Posted on May 22, 2016

Carnegie Mellon University in Qatar held the region’s inaugural ‘Alice Middle East’ programming competition, hosting 148 students from nine independent and international schools in Qatar. To showcase the success of the Alice Middle East program, CMU-Q held a programming competition for participating schools.

The event received widespread support from industry and government, with Qatar National Research Fund, the Ministry of Education, Qatar University, Qatar Computing Research Institute and Qatar Airways contributing experts to the judging panel. Commercial Bank generously donated prizes for all eight winning teams. Students created projects in Alice in five different categories: environment, sports, entertainment, transportation and social values.

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On May 8, they came together at CMU-Q to present their projects to the judges, whose scores were based on creativity of the idea, oral presentation, visual and smooth motion, modularity and algorithm design, and use of the camera, sound and motion controls. “Alice Middle East is an excellent resource to introduce computational thinking to young people, who will need these crucial problem-solving skills when they enter the workforce,” said Ilker Baybars, dean and CEO of CMU-Q.

‘Alice’ is software that guides students through a 3D interactive world, teaching them the fundamental skills of programming and computational thinking. Created at the main Carnegie Mellon campus by Randy Pausch, professor of computer science, human-computer interaction and design, Alice came to the attention of Her Highness Sheikha Moza bint Nasser, Chairperson of Qatar Foundation for Education, Science and Community Development, at Pausch’s untimely death in 2008. At her request, CMU-Q developed a Middle Eastern version that incorporates the culture and traditions of Qatar.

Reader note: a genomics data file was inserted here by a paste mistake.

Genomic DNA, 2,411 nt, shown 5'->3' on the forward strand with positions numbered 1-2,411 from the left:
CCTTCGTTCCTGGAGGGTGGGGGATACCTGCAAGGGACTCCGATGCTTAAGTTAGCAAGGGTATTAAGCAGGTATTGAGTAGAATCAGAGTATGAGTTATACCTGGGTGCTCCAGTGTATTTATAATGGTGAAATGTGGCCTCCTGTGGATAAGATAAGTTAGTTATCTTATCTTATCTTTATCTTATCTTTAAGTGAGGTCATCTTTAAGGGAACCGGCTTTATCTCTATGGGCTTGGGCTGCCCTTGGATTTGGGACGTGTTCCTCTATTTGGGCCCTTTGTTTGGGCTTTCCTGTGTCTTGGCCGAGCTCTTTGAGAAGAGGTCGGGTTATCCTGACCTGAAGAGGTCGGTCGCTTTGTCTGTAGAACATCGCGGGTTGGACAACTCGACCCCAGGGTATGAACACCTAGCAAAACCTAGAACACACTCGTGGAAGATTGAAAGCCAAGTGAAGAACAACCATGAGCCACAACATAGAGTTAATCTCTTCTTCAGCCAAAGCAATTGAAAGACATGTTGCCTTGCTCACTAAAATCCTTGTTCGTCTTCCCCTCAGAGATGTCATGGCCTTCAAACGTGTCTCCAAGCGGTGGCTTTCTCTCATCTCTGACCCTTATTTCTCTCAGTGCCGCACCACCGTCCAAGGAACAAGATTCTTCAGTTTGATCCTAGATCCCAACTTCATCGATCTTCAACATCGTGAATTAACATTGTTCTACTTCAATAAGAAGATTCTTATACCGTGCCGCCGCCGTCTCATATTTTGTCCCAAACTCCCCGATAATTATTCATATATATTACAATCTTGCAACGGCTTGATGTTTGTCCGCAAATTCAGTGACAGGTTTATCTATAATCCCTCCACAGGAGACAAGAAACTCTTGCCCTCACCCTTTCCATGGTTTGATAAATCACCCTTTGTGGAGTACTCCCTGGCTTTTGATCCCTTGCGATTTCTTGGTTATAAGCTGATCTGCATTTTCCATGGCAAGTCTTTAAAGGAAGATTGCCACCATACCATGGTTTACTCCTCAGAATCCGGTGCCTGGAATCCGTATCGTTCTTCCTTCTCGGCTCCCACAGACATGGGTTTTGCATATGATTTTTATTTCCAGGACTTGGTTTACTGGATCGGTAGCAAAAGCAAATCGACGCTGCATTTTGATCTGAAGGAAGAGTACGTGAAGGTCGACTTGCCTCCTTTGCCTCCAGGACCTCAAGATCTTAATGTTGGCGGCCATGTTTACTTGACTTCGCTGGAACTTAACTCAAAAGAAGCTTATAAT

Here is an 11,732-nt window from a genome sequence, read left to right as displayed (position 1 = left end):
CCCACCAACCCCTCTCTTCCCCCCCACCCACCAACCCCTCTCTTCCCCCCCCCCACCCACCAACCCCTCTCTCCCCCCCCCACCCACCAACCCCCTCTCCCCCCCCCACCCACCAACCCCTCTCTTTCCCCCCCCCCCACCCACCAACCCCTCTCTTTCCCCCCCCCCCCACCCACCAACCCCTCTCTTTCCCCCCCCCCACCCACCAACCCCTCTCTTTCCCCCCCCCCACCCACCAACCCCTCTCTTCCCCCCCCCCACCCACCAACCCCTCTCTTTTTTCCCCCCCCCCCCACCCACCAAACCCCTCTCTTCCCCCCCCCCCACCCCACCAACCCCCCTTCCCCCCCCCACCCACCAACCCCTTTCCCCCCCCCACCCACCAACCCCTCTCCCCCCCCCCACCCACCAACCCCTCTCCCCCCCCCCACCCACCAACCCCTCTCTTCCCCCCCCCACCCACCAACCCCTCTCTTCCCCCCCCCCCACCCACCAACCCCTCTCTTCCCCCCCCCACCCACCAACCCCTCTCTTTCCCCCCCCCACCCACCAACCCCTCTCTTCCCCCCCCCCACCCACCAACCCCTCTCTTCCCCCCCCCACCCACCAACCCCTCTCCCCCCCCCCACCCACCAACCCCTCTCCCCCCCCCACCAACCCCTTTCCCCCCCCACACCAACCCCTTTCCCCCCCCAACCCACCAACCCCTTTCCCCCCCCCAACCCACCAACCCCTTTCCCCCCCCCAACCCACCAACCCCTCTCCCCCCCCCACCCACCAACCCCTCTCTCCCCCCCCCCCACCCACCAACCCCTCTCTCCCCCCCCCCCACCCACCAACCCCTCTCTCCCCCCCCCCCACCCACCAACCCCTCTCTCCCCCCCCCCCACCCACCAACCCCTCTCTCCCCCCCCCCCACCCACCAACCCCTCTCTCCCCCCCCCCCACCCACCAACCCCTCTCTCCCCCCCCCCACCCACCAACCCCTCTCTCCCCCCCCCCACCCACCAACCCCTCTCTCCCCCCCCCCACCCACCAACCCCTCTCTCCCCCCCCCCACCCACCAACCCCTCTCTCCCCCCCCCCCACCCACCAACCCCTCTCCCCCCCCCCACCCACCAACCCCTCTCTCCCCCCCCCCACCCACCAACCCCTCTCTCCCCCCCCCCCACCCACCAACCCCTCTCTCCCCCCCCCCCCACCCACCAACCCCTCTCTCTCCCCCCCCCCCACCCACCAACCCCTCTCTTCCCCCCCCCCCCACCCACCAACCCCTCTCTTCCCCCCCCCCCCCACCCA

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Alice Middle East was created with support from Qatar National Research Fund (QNRF), who has funded the project since 2012. The Qatar Ministry of Education and Higher Education has been instrumental in distributing the program to schools where teachers can use it as a tool to teach the computer science curriculum. Saquib Razak, associate teaching professor of computer science, leads the Alice Middle East project: “Because these students are so imaginative and they are using the Alice software in ways I hadn’t even thought of before, I got to learn a few new things from these projects myself. This is very positive as we look to expand Alice Middle East in the coming years.”

The top five winning teams were from Al Khor International School, Middle East International School, Al Arqam Academy for Girls, Mesaieed International School, and Arwa Bint Abd Almotaleb School for Girls. Three special prizes were awarded to a team from Mohamed Bin Abdel Wahab School for Boys in the category of most creative idea, a team from Al Arqam Academy School for Girls for best design, and a team from Omar Bin Al-Khattab School for Boys for best presentation.

To experience Alice Middle East, please visit: to download the program.